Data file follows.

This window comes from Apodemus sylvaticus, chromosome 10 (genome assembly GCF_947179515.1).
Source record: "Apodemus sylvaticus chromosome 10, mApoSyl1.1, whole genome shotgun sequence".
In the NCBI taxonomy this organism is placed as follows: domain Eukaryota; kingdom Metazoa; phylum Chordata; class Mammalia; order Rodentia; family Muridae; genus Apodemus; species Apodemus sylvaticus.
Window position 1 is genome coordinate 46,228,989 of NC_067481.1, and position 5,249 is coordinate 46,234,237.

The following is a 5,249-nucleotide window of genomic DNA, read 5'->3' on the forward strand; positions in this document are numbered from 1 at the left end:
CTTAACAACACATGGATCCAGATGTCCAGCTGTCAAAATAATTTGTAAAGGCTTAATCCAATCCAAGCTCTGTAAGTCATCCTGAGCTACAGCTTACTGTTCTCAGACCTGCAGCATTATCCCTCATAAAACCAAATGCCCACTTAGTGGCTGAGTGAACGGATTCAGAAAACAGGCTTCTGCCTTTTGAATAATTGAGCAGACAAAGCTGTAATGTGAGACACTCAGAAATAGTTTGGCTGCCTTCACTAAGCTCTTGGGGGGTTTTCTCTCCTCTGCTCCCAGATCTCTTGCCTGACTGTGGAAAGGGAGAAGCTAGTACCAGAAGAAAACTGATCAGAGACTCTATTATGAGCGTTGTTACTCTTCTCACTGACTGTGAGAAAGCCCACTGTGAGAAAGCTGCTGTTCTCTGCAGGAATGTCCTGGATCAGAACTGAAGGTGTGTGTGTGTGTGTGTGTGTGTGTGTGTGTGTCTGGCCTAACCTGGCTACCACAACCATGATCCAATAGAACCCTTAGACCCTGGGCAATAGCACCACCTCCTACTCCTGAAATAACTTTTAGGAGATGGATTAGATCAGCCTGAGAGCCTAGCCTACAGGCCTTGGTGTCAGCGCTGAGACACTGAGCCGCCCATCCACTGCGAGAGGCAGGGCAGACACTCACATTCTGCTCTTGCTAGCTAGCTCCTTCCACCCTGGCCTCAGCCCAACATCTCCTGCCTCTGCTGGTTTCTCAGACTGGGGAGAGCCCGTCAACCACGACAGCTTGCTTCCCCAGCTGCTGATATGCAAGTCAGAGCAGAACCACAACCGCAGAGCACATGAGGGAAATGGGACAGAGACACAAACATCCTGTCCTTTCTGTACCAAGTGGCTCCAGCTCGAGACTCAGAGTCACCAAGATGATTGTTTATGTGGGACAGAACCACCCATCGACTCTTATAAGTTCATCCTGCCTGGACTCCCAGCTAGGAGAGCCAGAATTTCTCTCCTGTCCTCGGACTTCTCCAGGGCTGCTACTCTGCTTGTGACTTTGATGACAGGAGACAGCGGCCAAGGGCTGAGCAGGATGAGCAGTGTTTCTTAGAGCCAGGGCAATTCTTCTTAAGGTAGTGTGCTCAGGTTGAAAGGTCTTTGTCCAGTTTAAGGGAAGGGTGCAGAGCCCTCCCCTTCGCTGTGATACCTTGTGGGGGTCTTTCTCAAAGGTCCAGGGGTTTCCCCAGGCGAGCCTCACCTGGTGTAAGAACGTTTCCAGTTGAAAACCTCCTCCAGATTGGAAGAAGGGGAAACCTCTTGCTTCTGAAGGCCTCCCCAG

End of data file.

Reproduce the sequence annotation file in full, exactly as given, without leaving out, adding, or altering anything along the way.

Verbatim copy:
This window comes from Apodemus sylvaticus, chromosome 10 (genome assembly GCF_947179515.1).
Source record: "Apodemus sylvaticus chromosome 10, mApoSyl1.1, whole genome shotgun sequence".
In the NCBI taxonomy this organism is placed as follows: domain Eukaryota; kingdom Metazoa; phylum Chordata; class Mammalia; order Rodentia; family Muridae; genus Apodemus; species Apodemus sylvaticus.
Window position 1 is genome coordinate 46,228,989 of NC_067481.1, and position 5,249 is coordinate 46,234,237.

The following is a 5,249-nucleotide window of genomic DNA, read 5'->3' on the forward strand; positions in this document are numbered from 1 at the left end:
CTTAACAACACATGGATCCAGATGTCCAGCTGTCAAAATAATTTGTAAAGGCTTAATCCAATCCAAGCTCTGTAAGTCATCCTGAGCTACAGCTTACTGTTCTCAGACCTGCAGCATTATCCCTCATAAAACCAAATGCCCACTTAGTGGCTGAGTGAACGGATTCAGAAAACAGGCTTCTGCCTTTTGAATAATTGAGCAGACAAAGCTGTAATGTGAGACACTCAGAAATAGTTTGGCTGCCTTCACTAAGCTCTTGGGGGGTTTTCTCTCCTCTGCTCCCAGATCTCTTGCCTGACTGTGGAAAGGGAGAAGCTAGTACCAGAAGAAAACTGATCAGAGACTCTATTATGAGCGTTGTTACTCTTCTCACTGACTGTGAGAAAGCCCACTGTGAGAAAGCTGCTGTTCTCTGCAGGAATGTCCTGGATCAGAACTGAAGGTGTGTGTGTGTGTGTGTGTGTGTGTGTGTGTGTCTGGCCTAACCTGGCTACCACAACCATGATCCAATAGAACCCTTAGACCCTGGGCAATAGCACCACCTCCTACTCCTGAAATAACTTTTAGGAGATGGATTAGATCAGCCTGAGAGCCTAGCCTACAGGCCTTGGTGTCAGCGCTGAGACACTGAGCCGCCCATCCACTGCGAGAGGCAGGGCAGACACTCACATTCTGCTCTTGCTAGCTAGCTCCTTCCACCCTGGCCTCAGCCCAACATCTCCTGCCTCTGCTGGTTTCTCAGACTGGGGAGAGCCCGTCAACCACGACAGCTTGCTTCCCCAGCTGCTGATATGCAAGTCAGAGCAGAACCACAACCGCAGAGCACATGAGGGAAATGGGACAGAGACACAAACATCCTGTCCTTTCTGTACCAAGTGGCTCCAGCTCGAGACTCAGAGTCACCAAGATGATTGTTTATGTGGGACAGAACCACCCATCGACTCTTATAAGTTCATCCTGCCTGGACTCCCAGCTAGGAGAGCCAGAATTTCTCTCCTGTCCTCGGACTTCTCCAGGGCTGCTACTCTGCTTGTGACTTTGATGACAGGAGACAGCGGCCAAGGGCTGAGCAGGATGAGCAGTGTTTCTTAGAGCCAGGGCAATTCTTCTTAAGGTAGTGTGCTCAGGTTGAAAGGTCTTTGTCCAGTTTAAGGGAAGGGTGCAGAGCCCTCCCCTTCGCTGTGATACCTTGTGGGGGTCTTTCTCAAAGGTCCAGGGGTTTCCCCAGGCGAGCCTCACCTGGTGTAAGAACGTTTCCAGTTGAAAACCTCCTCCAGATTGGAAGAAGGGGAAACCTCTTGCTTCTGAAGGCCTCCCCAG